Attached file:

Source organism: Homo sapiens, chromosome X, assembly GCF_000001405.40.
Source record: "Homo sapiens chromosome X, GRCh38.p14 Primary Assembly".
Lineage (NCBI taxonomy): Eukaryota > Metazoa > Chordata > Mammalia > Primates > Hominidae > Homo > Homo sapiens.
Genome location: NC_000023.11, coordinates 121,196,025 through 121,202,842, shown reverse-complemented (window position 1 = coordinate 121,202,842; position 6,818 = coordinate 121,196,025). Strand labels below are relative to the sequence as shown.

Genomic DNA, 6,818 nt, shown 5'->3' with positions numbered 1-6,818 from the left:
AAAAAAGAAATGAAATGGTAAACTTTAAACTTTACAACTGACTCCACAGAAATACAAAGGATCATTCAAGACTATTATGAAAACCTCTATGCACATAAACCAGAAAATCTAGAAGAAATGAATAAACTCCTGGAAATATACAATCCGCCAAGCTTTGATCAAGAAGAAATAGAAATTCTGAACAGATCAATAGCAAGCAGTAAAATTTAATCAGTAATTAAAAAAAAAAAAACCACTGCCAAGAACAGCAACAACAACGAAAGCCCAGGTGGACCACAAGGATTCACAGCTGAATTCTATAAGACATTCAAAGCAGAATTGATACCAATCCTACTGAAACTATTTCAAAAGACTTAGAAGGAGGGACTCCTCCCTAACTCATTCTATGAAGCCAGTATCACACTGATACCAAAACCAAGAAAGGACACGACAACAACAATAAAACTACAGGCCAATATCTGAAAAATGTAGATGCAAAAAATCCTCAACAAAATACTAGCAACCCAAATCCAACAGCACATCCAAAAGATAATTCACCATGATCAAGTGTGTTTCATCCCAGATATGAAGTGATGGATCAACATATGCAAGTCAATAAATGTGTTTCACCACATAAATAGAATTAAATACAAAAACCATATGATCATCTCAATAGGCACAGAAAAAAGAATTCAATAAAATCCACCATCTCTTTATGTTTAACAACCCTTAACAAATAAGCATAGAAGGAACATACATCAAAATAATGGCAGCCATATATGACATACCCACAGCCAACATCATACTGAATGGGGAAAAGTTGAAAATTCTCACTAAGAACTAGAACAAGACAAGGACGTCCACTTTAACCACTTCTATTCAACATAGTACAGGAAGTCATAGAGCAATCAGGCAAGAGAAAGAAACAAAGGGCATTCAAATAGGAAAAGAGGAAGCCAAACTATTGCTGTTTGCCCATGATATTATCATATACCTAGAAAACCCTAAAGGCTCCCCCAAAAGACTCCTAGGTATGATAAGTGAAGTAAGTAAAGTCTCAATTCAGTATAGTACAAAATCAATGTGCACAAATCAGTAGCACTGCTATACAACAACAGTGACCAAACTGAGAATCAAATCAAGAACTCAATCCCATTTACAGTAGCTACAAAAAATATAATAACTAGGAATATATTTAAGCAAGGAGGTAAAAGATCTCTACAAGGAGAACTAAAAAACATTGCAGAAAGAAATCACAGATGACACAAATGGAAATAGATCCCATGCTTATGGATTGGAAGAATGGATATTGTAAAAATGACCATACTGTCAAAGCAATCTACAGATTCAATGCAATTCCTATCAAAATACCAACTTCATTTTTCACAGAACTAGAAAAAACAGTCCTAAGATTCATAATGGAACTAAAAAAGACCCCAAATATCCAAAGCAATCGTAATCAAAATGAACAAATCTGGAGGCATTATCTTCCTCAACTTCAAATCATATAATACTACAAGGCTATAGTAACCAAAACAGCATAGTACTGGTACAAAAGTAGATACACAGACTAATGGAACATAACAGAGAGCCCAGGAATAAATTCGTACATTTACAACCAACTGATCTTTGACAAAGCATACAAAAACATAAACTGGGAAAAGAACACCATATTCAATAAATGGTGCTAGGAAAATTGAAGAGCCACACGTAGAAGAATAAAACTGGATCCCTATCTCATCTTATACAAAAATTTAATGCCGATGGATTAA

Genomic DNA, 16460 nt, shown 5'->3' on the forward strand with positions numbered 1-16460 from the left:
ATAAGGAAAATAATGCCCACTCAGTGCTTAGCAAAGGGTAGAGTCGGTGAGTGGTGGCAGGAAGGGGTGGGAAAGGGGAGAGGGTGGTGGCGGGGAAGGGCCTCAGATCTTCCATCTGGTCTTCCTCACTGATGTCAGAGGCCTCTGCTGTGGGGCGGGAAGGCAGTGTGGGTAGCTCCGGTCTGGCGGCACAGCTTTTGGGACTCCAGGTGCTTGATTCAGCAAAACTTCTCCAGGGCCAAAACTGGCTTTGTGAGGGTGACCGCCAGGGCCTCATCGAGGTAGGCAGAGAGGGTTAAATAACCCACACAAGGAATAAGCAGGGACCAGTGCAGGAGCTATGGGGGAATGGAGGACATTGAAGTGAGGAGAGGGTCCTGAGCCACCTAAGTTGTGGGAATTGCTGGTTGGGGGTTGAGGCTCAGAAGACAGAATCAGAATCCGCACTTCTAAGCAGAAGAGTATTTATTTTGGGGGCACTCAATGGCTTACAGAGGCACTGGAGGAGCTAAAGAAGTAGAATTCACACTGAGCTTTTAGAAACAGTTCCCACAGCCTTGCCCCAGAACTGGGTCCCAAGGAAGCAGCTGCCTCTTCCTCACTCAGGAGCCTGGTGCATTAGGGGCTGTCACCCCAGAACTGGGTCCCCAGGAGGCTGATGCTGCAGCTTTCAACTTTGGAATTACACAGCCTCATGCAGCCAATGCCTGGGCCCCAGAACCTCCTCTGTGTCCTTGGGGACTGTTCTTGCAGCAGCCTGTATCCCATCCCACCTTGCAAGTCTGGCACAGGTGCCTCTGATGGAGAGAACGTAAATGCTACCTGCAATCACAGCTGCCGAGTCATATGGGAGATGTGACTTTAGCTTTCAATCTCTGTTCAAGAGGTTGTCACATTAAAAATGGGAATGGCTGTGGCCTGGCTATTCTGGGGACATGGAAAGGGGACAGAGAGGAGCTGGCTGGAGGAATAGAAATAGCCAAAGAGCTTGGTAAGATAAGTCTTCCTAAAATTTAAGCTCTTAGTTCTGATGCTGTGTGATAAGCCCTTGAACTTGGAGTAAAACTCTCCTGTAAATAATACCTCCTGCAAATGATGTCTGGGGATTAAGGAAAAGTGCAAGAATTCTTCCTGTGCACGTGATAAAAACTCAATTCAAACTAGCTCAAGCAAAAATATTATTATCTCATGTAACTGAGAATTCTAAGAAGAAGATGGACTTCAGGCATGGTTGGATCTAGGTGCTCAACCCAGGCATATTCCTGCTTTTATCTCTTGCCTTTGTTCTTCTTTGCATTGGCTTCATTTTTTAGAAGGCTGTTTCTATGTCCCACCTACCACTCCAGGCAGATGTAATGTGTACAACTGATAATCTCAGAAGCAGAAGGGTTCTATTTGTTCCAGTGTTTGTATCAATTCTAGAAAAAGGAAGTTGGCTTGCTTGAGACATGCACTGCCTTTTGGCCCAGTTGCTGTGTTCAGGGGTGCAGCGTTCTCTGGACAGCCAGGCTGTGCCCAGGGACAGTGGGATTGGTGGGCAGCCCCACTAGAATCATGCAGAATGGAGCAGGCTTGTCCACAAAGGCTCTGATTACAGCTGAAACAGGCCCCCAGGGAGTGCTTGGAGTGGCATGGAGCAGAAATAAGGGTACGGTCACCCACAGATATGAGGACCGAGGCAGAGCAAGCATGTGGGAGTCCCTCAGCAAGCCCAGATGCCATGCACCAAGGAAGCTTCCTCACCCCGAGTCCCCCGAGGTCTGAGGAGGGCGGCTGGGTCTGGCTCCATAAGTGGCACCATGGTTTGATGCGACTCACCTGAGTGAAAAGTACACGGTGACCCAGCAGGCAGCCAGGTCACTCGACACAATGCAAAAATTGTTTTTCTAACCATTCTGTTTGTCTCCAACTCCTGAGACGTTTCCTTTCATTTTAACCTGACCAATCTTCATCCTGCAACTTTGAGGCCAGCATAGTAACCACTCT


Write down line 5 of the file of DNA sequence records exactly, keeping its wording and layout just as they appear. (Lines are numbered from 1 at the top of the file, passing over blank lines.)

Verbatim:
Genomic DNA, 6,818 nt, shown 5'->3' with positions numbered 1-6,818 from the left: